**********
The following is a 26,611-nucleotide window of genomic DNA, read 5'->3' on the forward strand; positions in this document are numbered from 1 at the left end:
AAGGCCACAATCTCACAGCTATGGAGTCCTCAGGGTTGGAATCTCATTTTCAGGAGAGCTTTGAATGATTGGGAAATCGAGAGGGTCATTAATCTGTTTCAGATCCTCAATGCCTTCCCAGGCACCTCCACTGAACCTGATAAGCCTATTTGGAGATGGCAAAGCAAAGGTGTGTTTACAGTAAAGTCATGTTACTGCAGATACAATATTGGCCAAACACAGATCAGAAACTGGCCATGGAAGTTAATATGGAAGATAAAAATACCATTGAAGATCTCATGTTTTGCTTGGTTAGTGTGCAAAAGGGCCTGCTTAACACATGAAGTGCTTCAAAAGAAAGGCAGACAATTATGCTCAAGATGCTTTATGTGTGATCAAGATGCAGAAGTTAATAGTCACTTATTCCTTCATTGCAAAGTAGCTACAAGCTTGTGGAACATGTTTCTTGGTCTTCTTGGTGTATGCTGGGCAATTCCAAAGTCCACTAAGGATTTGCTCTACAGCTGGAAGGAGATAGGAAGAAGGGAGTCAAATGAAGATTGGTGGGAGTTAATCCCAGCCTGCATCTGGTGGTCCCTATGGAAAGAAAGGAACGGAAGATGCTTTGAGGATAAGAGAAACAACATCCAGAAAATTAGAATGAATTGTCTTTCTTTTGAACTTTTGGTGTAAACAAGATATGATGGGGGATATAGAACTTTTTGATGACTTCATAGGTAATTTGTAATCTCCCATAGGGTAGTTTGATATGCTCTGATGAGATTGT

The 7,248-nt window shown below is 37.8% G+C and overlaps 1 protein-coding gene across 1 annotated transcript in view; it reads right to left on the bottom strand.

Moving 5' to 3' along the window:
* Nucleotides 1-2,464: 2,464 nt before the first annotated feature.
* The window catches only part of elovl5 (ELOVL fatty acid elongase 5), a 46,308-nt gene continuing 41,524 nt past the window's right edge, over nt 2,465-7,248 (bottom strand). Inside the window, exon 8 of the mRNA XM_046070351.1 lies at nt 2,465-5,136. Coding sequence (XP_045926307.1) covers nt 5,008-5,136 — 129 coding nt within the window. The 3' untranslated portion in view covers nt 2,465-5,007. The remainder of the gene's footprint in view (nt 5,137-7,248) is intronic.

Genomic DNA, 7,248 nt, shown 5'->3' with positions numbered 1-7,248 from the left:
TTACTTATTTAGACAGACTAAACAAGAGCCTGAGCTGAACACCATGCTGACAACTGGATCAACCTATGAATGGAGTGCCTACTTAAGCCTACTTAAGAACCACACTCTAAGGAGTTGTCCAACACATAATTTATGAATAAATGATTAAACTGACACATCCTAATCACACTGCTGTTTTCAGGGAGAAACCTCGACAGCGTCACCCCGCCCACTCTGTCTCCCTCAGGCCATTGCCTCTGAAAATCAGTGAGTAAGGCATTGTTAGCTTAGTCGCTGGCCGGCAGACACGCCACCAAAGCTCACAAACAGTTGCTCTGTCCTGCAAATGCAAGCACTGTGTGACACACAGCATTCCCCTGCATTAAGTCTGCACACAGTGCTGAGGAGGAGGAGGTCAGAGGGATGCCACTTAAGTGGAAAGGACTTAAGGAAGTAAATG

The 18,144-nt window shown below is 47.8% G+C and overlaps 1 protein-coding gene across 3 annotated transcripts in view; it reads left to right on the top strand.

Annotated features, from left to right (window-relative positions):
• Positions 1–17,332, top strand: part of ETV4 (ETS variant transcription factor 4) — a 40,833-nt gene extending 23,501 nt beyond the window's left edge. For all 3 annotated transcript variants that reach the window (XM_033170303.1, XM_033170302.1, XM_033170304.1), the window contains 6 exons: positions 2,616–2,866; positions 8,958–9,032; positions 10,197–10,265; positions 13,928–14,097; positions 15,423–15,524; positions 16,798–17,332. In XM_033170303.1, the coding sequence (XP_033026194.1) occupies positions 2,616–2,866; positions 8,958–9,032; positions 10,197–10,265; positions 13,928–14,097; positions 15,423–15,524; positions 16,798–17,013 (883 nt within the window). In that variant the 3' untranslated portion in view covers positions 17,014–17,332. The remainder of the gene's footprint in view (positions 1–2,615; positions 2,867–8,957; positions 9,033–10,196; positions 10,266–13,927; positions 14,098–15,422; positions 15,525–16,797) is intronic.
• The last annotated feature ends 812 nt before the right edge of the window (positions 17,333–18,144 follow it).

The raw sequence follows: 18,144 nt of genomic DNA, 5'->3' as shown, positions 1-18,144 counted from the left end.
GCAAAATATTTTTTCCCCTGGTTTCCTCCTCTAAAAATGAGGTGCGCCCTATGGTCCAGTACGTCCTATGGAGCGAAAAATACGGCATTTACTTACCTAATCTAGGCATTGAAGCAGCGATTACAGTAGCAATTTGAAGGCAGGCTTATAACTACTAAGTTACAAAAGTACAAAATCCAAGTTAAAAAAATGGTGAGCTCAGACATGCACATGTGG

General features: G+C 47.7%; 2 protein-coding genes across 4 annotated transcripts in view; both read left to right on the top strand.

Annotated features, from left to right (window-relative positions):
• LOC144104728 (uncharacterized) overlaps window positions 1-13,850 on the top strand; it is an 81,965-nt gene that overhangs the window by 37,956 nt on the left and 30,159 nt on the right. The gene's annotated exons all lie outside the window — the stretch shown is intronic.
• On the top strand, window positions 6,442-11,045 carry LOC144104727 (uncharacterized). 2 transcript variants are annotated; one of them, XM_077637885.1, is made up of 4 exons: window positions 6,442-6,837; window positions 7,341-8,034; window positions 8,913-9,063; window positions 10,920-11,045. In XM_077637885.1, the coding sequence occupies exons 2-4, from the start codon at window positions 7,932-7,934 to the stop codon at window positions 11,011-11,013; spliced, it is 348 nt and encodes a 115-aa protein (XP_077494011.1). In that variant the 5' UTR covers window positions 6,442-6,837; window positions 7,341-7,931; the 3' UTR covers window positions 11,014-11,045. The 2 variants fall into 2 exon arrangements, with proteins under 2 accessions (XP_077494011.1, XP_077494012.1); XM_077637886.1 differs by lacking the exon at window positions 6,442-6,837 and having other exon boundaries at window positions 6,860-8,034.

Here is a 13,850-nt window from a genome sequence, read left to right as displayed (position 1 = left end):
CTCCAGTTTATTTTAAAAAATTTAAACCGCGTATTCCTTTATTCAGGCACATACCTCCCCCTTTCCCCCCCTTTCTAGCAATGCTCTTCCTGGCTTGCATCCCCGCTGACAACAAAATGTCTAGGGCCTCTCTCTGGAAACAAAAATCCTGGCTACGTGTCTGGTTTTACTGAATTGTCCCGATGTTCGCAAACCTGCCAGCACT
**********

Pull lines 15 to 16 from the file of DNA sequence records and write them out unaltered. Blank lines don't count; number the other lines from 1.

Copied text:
General features: G+C 47.7%; 2 protein-coding genes across 4 annotated transcripts in view; both read left to right on the top strand.

Annotated features, from left to right (window-relative positions):